Authors: N. M. Hackett , D. S. Murray , D. L. Weeks
Interference of silverleaf nightshade (Solanum elaeagnifolium Cav.) with Pronto spanish peanuts (Arachis hypogaea L.) was evaluated from 1981 through 1983 in a natural occurring weed population. Treatments consisted of weed-free maintenance or weed interference for 0, 4, 8, 12 weeks and for the full season. Silverleaf nightshade stems were counted as a measure of weed regrowth in treatments maintained weed free for 0, 4, and 8 weeks. Contamination of the harvested in-shell peanuts by silverleaf nightshade berries was determined by counting the number of berries passing through the peanut combine. In-shell peanut yields were reduced by an average of 17% when silverleaf nightshade was allowed to interfere with the crop for 4 weeks. Further yield reductions of 53, 66, and 66% were observed in treatments where interference occurred for 8 and 12 weeks and for the full-season, respectively. Regression analysis conducted on yield data of individual years predicts that each week of weed-free maintenance after crop emergence results in an average of 33 to 38 kg/ha yield increase above the unweeded control. Conversely, analyses of yield data averaged over all years indicated that for each week of weed interference there would be approximately a 103 kg/ha decrease in in-shell yield compared to the weed-free control. When yield data were converted to percent of yield of weed-free controls, there was no interaction among years. Regression analysis of the converted data predicts that for each week of weed-free maintenance after crop emergence there would be a 3.7% yield increase compared to the unweeded control and that for each week of weed interference there would be a corresponding yield loss of 4.5%. Silverleaf nightshade stem counts per plot were reduced an average of 18 and 36 percent for treatments maintained weed free for 4 and 8 weeks, respectively. In 1982 analysis of fruit contamination indicated a significant difference between full-season interference and weed-free maintenance for 4 or more weeks. Differences in fruit contamination between 4, 8, and 12 weeks of weed-free maintenance were not significant. In the second year no differences in fruit contamination were observed between the weedy check and the other treatments; however, fruit production after 4 weeks of weed-free maintenance was significantly higher than after 8 and 12 weeks of weed-free maintenance. Peanut quality, disregarding contamination by silverleaf nightshade berries, was not affected by weed interference.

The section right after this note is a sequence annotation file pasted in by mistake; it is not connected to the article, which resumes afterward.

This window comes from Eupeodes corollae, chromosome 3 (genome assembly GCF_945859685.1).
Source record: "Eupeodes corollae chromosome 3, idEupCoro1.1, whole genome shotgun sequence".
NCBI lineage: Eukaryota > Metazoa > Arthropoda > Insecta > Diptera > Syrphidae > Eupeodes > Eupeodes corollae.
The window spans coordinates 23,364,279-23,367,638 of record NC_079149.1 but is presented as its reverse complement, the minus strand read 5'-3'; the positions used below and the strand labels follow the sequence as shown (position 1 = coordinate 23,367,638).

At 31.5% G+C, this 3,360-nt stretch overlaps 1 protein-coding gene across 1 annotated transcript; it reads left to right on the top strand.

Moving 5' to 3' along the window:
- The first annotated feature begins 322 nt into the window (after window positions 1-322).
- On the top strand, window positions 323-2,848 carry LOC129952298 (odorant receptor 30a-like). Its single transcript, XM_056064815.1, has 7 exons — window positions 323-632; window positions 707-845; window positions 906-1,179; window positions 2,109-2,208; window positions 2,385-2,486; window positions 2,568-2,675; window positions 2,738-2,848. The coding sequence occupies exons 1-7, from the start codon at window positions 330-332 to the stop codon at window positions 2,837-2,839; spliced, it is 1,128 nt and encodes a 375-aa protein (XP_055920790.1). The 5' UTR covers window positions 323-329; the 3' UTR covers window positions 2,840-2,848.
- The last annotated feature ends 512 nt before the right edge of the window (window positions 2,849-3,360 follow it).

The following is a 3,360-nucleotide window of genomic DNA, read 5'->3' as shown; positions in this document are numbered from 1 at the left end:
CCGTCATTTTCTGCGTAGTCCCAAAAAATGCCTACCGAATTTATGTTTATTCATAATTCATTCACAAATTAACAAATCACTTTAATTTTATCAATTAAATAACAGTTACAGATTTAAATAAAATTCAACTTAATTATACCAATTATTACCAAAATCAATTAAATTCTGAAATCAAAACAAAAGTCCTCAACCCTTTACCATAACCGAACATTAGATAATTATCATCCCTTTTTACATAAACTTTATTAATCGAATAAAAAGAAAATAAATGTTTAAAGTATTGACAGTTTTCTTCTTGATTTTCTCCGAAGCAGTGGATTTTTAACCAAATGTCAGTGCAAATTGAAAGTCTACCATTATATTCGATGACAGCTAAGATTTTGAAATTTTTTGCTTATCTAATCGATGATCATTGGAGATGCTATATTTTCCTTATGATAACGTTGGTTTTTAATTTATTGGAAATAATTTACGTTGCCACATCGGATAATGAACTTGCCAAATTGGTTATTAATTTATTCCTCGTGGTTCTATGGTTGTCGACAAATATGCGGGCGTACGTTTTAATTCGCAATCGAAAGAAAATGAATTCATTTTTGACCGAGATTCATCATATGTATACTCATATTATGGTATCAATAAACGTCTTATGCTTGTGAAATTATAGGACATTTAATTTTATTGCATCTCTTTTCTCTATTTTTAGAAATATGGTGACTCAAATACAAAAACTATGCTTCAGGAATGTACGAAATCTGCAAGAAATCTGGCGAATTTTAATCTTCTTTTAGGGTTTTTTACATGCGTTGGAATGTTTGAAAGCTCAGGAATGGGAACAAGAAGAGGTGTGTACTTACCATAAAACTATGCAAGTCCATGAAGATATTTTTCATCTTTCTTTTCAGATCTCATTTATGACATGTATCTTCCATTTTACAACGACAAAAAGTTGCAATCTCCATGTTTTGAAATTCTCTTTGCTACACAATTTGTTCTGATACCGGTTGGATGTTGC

Full Article Available as PDF only - Use Download Feature
Keywords: competition, Peanut yield, weed fruit production, weed dry weight
How to Cite: Hackett, N. , Murray, D. & Weeks, D. (1987) “Interference of Silverleaf Nightshade (Solanum elaeagnifolium) on Spanish Peanuts (Arachis hypogaea)¹”, Peanut Science. 14(1). doi: https://doi.org/10.3146/i0095-3679-14-1-10